Sitting in the office on a rainy afternoon after several days reeking of the mundane, Hrefna and I take a solemn oath. We will take hold of our heartstrings, seek adventure, and head into the uncharted territory of the west. We will go to Akranes, a city 45 km and a bus ride away from Reykjavík!
Though not often seen as a city of adventure, Akranes is, for many, uncharted territory. As far as we can tell, the Grapevine has only done one other travel piece on Akranes in over a decade, and I have never heard a tourist speak of a day, or even an afternoon, in this oft‐ignored city. In my year and a half living in Iceland, I had only seen signs for it. That is, until our solemn resolution for adventure.
With a population of a little over 6,600 people, Akranes is the ninth‐largest city in Iceland, and by no means as remote as many towns in the more northern regions. Hrefna, Grapevine photographer and my beloved travel buddy, even lived in Akranes for five years.
The lighthouse whisperer
While Akranes is often disregarded in tourism ventures, there’s a quotidian mechanical beauty to it, with its pastel‐painted smokestacks, endless rows of pipes, and boats bobbing up and down in the harbour. Compared to tourist hotspots in the rest of Iceland, Akranes is an understated kind of pretty. Rather than marvelling at chunks of glacier, deep canyons, or crazy rock formations, we find ourselves driving around, checking out the city’s houses, factories, and people.
If we had more time, we would have stopped at the golden sand beach Langisandur and Akranes’s museum centre, which houses the Akranes Folk Museum, the Icelandic Sports Museum and the Mineral Kingdom. But, alas, we had an important appointment to make: we have to pick up a renowned Akranes native, lighthouse‐repairer Hilmar Sigvaldason.
Though he made an acting debut in ‘The Secret Life of Walter Mitty’, Hilmar is best known for his efforts to cultivate interest in the two lighthouses in Akranes. After applying for funding, he worked to renovate and sustain the old lighthouse, a small structure perched on the coast of Akranes. While not currently open to the public, it sits next to Akranesviti, a larger, newer lighthouse, in which visitors like us are able to explore.
“The lighthouse is like my baby,” Hilmar proudly declares, as we step into Akranesviti’s lobby, which is filled with paintings, logbooks, maps, and souvenirs. He points to an artistic rendering done by a local newspaper, in which the old lighthouse poses like a bodybuilder, and the new lighthouse squeals like a small child in Hilmar’s arms.
Hilmar seems proud of his parenting skills, the ways he’s cultivated a larger, more extensive interest in the once‐ignored lighthouses. “People used to drink and do drugs in the lighthouses,” he says, “but then I decided to apply for funding and fix them up.”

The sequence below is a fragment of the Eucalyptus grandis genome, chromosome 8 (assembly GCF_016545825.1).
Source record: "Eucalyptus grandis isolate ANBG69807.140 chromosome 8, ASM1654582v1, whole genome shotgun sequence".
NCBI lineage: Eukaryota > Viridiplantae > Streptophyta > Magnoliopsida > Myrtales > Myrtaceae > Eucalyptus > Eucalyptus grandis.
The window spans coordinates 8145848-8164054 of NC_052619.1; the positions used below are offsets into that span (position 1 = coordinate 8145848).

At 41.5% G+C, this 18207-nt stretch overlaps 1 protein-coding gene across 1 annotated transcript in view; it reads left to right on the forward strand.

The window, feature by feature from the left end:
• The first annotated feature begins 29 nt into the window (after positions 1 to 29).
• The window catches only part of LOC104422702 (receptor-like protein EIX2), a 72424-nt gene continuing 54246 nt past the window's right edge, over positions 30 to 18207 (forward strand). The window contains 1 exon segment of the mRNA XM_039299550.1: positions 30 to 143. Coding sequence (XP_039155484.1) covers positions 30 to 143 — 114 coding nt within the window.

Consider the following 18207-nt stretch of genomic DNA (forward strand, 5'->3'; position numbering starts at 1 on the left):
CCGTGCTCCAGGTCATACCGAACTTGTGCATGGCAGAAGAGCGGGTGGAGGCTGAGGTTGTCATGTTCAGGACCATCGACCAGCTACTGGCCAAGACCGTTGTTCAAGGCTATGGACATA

A beacon for art and music
Hilmar’s ardour for the lighthouses fell into place alongside his other interests, among them music. He notes that before his interest in the lighthouse, he mostly just listened to bands like Pink Floyd. But once he discovered Akranesviti’s nice acoustics, he started looking for and listening to other artists, especially local ones, inviting them to play and record there.
On top of concerts and recording sessions, Akranesviti also incorporates a series of art exhibitions into its three levels. As you climb the lighthouse, the exhibition circles the interior, inviting you to examine the work instead of strolling past. We move up each of the floors, finally climbing through a hatch to a deck wrapped around the tip of the lighthouse.
The view is stunning—on one side lie the colours and sprawl of modern‐day Akranes, and on the other, a sweeping view of the ocean and the nearby mountain of Akrafjall. It’s windy and cold, but a poem on the side of the lighthouse keeps me outside for a few extra minutes. As translated by Bernard Scudder, the poem reads:
Don’t I keep telling you
To go easy
With the pastels
It could be considered
The moon and the mountain
Are in the frame
Who do you reckon would believe
Those theatre‐pink shadows
That elf‐blue sky?
Most striking, especially as I type it out, is the poem’s lack of punctuation. It fits the common perception of the city perfectly: Akranes is, for many, a punctuation mark between Reykjavík and the places beyond. Very few people stop, and very few people want to stop; after all, it’s much easier to turn right towards Borgarnes after the Hvalfjörður tunnel and avoid it entirely. But, just as the poem culminates in a question mark, so does our adventure. We leave with a budding curiosity about what other treasures the city holds; wondering to what other unknown places Akranes’s rusty industrial pipes could lead.
Note: an earlier version of this article stated that an artistic rendering of Hilmar and the lighthouses was completed by a radio station, rather than local newspaper Skessuhorn. The article has been amended.